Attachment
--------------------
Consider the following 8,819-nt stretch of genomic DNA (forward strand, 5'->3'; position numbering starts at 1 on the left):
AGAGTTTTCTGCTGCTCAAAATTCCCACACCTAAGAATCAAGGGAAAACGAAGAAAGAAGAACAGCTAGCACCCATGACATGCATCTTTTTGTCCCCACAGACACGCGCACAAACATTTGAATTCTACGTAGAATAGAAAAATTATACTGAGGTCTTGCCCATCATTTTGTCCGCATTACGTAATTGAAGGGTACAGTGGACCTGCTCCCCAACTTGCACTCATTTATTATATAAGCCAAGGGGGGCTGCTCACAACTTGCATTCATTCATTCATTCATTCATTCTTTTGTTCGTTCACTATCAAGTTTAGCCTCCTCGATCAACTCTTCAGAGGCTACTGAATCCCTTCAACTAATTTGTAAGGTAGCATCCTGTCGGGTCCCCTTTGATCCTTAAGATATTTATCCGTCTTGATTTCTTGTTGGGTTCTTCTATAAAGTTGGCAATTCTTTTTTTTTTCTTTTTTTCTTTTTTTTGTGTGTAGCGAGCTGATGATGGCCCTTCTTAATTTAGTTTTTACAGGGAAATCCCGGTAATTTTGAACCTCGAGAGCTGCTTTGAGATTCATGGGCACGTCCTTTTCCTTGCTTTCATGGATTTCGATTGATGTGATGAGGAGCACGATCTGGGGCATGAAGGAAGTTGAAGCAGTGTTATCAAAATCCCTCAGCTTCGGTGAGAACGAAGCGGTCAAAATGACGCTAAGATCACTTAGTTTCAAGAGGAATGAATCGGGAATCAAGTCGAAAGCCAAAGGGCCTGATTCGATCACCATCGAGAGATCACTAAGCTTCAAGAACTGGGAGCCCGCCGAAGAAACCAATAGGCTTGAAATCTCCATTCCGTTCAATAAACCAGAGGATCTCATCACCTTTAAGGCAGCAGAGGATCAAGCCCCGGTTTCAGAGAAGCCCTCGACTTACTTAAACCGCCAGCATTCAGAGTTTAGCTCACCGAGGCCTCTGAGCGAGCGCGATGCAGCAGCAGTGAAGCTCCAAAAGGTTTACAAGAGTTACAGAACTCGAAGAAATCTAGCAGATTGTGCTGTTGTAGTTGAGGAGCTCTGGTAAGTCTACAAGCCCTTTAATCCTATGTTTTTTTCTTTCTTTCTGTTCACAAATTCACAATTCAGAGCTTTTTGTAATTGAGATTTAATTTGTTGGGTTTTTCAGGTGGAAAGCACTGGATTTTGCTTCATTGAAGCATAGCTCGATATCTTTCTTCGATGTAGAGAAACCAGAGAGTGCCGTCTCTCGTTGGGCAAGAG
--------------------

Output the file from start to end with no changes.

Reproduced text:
Consider the following 8,819-nt stretch of genomic DNA (forward strand, 5'->3'; position numbering starts at 1 on the left):
AGAGTTTTCTGCTGCTCAAAATTCCCACACCTAAGAATCAAGGGAAAACGAAGAAAGAAGAACAGCTAGCACCCATGACATGCATCTTTTTGTCCCCACAGACACGCGCACAAACATTTGAATTCTACGTAGAATAGAAAAATTATACTGAGGTCTTGCCCATCATTTTGTCCGCATTACGTAATTGAAGGGTACAGTGGACCTGCTCCCCAACTTGCACTCATTTATTATATAAGCCAAGGGGGGCTGCTCACAACTTGCATTCATTCATTCATTCATTCATTCTTTTGTTCGTTCACTATCAAGTTTAGCCTCCTCGATCAACTCTTCAGAGGCTACTGAATCCCTTCAACTAATTTGTAAGGTAGCATCCTGTCGGGTCCCCTTTGATCCTTAAGATATTTATCCGTCTTGATTTCTTGTTGGGTTCTTCTATAAAGTTGGCAATTCTTTTTTTTTTCTTTTTTTCTTTTTTTTGTGTGTAGCGAGCTGATGATGGCCCTTCTTAATTTAGTTTTTACAGGGAAATCCCGGTAATTTTGAACCTCGAGAGCTGCTTTGAGATTCATGGGCACGTCCTTTTCCTTGCTTTCATGGATTTCGATTGATGTGATGAGGAGCACGATCTGGGGCATGAAGGAAGTTGAAGCAGTGTTATCAAAATCCCTCAGCTTCGGTGAGAACGAAGCGGTCAAAATGACGCTAAGATCACTTAGTTTCAAGAGGAATGAATCGGGAATCAAGTCGAAAGCCAAAGGGCCTGATTCGATCACCATCGAGAGATCACTAAGCTTCAAGAACTGGGAGCCCGCCGAAGAAACCAATAGGCTTGAAATCTCCATTCCGTTCAATAAACCAGAGGATCTCATCACCTTTAAGGCAGCAGAGGATCAAGCCCCGGTTTCAGAGAAGCCCTCGACTTACTTAAACCGCCAGCATTCAGAGTTTAGCTCACCGAGGCCTCTGAGCGAGCGCGATGCAGCAGCAGTGAAGCTCCAAAAGGTTTACAAGAGTTACAGAACTCGAAGAAATCTAGCAGATTGTGCTGTTGTAGTTGAGGAGCTCTGGTAAGTCTACAAGCCCTTTAATCCTATGTTTTTTTCTTTCTTTCTGTTCACAAATTCACAATTCAGAGCTTTTTGTAATTGAGATTTAATTTGTTGGGTTTTTCAGGTGGAAAGCACTGGATTTTGCTTCATTGAAGCATAGCTCGATATCTTTCTTCGATGTAGAGAAACCAGAGAGTGCCGTCTCTCGTTGGGCAAGAG